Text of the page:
Configuring User Credential Storage


When using the Anchore internal DB to manage user identities (external management is optional in the Enterprise version), all user information is stored in the Anchore DB. The credentials can be stored plaintext in the DB, which allows efficient usage internally for dev/test systems, or the credentials can be stored in hashed form using the Argon2 hashing algorithm.

Hashed passwords are much more secure, but are expensive to compare and cannot be used for internal service communication since they cannot be reversed. Anchore provides a token based authentication mechanism as well (a simplified Password-Grant flow of Oauth2) to mitigate the performance issue, but it requires that all Anchore services be deployed with a shared secret in the configuration or a public/private keypair common to all services.


The configuration of how passwords are stored is set in the user_authentication section of the config.yaml file and must be consistent across all components of an Anchore Engine deployment. Mismatch in this configuration between components of the system will result in the system not being able to communicate internally.

  hashed_passwords: true|false

By default, hashed_passwords is set to false. This supports upgrade from previous versions of Anchore as well as usage for installations without a shared key or public/private keys for Anchore. When oauth is not configured in the system, Anchore must be able to use HTTP Basic authentication between internal services and thus requires credentials that can be read.

Bearer Tokens/OAuth2

If Anchore is configured to support bearer tokens, the tokens are generated and returned to the user but never persisted in the database. All tokens expire, and currently Anchore does not support refresh tokens, upon expiration a user must re-authenticate with the username and password to get a new token. Users must still have password credentials, however. Password persistence and protection configuration still applies as in the Password section above.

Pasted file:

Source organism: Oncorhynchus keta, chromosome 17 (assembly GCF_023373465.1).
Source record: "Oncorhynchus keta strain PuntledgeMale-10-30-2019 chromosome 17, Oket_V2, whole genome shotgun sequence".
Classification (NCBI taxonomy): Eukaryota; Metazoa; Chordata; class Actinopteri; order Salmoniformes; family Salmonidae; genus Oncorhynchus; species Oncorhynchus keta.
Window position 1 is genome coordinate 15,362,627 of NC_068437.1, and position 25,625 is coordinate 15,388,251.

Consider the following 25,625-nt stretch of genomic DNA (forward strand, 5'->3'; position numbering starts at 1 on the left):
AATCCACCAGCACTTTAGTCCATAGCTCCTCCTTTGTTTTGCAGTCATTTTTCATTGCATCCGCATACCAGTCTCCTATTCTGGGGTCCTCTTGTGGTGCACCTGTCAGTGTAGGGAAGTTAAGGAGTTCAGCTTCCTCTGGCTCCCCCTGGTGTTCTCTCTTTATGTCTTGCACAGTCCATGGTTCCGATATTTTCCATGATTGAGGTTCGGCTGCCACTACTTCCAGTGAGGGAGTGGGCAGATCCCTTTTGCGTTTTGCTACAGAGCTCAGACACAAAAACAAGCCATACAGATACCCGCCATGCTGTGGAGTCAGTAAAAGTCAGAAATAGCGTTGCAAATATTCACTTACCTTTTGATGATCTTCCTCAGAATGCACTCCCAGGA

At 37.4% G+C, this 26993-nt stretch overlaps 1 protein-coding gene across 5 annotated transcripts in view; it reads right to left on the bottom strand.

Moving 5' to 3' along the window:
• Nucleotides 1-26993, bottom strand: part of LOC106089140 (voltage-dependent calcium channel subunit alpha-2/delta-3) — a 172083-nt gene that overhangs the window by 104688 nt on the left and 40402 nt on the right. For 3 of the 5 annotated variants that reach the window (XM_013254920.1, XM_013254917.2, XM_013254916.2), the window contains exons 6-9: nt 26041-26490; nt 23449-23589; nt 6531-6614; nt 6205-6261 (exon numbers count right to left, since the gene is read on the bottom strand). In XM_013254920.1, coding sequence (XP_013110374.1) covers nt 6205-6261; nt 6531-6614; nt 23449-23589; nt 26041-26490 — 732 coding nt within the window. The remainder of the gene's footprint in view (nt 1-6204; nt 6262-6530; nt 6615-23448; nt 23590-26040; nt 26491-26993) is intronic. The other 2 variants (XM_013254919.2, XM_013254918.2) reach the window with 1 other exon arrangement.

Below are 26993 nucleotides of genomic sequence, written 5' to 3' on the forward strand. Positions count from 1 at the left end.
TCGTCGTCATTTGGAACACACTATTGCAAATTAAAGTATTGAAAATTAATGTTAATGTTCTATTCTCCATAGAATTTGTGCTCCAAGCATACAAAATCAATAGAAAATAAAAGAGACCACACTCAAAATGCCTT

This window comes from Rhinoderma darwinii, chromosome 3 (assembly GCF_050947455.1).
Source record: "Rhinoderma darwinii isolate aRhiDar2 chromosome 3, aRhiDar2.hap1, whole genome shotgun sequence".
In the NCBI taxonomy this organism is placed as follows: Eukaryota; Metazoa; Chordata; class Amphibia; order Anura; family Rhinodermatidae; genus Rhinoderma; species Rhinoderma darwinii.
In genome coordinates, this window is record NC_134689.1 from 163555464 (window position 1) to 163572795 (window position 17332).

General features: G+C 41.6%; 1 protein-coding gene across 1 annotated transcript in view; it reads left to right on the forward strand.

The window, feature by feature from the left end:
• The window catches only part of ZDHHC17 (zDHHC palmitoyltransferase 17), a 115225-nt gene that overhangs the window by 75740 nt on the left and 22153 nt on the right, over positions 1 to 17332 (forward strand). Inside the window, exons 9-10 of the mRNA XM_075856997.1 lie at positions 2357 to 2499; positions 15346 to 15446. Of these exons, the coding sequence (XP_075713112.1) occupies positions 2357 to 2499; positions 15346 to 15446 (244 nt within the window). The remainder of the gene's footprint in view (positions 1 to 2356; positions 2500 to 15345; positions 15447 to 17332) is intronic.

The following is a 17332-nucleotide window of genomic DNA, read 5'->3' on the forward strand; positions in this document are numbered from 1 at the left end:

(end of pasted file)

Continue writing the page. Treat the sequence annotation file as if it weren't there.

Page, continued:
Configuring Hashed Passwords and OAuth

NOTE: password storage configuration must be done at the time of deployment, it cannot be modified at runtime or after installation with an existing DB since it will invalidate all existing credentials, including internal system credentials and the system will not be functional. You must choose the mechanism at system deployment time.

Set in config.yaml for all components of the deployment:

Option 1: Use a shared secret for signing/verifying oauth tokens

    enabled: true
  hashed_passwords: true
  secret: mysecretvalue

Option 2: Use a public/private key pair, delivered as pem files on the filesystem of the containers anchore runs in:

    enabled: true
  hashed_passwords: true
  private_key_path: <path to private key pem file>
  public_key_path: <path to public key pem file>

Using environment variables with the config.yaml bundled into the Anchore provided anchore-engine image is also an option. NOTE: These are only valid when using the config.yaml provided in the image due to that file referencing them explicitly as replacement values.

ANCHORE_AUTH_SECRET = the string to use as a secret
ANCHORE_AUTH_PUBKEY = path to public key file
ANCHORE_AUTH_PRIVKEY = path to the private key file
ANCHORE_OAUTH_ENABLED = boolean to enable/disable oauth support
ANCHORE_OAUTH_TOKEN_EXPIRATION = the integer value to set number of seconds a token should be valid (default is 3600/1 hr)
ANCHORE_AUTH_ENABLE_HASHED_PASSWORDS = boolean to enable/disable hashed password storage in the anchore db instead of clear text
Last modified December 24, 2020